ACHP Media Monitoring Report: February 1, 2017

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Price confirmation moves out of committee
The Senate Finance Committee has voted to approve the confirmations of HHS Secretary Nominee Rep. Tom Price (R-GA) and Treasury Secretary Nominee Steven Mnuchin. The confirmation followed a rule change by Republicans allowing the committee to proceed with business even if no Democrats were present. Senate Democrats boycotted a committee ruling yesterday, which prevented a vote on the nominees under the previous rules. Peter Schroeder of The Hill reports Mnuchin and Price now head to the full Senate for a final vote on their confirmations.

Ryan says doctors reluctant to accept Medicaid patients
At a recent town hall, House Speaker Paul Ryan (R-WI) said that “more and more doctors just won’t take Medicaid because they lose money on Medicaid.” Michelle Ye Hee Lee at The Washington Post shares A pay raise for primary care doctors under the Affordable Care Act expired in 2015, and 18 states chose to extend the fee bump partially or fully after 2015. Studies at that time showed providers may be less likely to see Medicaid patients due to the reduction in payments.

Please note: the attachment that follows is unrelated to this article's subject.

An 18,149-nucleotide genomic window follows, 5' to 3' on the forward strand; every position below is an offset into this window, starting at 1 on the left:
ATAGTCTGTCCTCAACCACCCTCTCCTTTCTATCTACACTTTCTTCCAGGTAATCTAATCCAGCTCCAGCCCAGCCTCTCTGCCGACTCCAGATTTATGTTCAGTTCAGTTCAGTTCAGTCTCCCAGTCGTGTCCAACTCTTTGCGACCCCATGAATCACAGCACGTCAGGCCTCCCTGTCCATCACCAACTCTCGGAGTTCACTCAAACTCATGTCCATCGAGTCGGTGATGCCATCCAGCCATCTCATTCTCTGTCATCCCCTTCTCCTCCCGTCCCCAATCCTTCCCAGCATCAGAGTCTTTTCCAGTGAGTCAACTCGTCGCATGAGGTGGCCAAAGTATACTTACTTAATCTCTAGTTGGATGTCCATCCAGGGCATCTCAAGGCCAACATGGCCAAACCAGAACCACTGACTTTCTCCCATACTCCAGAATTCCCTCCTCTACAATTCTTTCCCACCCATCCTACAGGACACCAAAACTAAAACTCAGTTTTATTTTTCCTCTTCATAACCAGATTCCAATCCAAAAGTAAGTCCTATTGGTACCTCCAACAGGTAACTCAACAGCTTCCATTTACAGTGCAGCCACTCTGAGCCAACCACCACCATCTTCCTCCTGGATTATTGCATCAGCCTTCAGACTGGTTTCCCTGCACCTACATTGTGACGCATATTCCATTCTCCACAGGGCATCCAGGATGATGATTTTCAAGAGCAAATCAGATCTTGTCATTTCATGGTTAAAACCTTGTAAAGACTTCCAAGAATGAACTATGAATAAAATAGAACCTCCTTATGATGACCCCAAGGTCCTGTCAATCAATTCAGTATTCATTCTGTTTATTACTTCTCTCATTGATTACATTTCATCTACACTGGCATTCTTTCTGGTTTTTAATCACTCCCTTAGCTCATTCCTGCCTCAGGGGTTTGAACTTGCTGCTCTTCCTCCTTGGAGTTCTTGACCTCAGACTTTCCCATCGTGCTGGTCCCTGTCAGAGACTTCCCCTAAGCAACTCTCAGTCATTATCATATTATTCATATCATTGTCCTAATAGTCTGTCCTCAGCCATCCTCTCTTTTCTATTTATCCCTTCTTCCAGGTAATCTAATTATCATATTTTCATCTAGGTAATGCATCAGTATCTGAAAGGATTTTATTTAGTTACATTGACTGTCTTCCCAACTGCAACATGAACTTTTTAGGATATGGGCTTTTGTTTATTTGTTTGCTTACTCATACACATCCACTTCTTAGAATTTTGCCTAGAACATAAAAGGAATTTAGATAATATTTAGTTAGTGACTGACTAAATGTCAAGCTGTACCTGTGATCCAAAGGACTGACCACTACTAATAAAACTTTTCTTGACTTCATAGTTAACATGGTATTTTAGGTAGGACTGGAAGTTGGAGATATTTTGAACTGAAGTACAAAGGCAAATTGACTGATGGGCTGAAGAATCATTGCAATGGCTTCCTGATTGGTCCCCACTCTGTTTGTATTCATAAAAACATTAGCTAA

Aetna considers options after merger trial
A week after a federal judge blocked Aetna’s merger with Humana, Aetna’s earnings have exceeded analysts’ predictions, despite a drop in net income. Aetna Chief Executive Mark T. Bertolini said that avenues for growth for the company include Medicare and Medicaid business as well as its commercial franchise. Aetna is considering appealing the merger ruling. Anna Wilde Mathews and Joshua Jamerson at The Wall Street Journal have the story.

Interstate insurance has poor track record on effectiveness
Most Republican health care reform bills include a provision to allow insurers to sell across state lines. Former Rhode Island Insurance Commissioner Christopher Killer, explains why interstate insurance is often ineffective for patients and consumers to the staff of All Things Considered from NPR.

Hospitals concerned ACA repeal could affect innovation
A repeal of the Affordable Care Act could lead to fewer opportunities for hospitals to experiment with new ways to improve care for patients. Kristin Espeland Gourlay at Kaiser Health News reports hospitals are worried that innovations and progress made in care delivery will be undermined without long-term funding from the federal government to support the programs.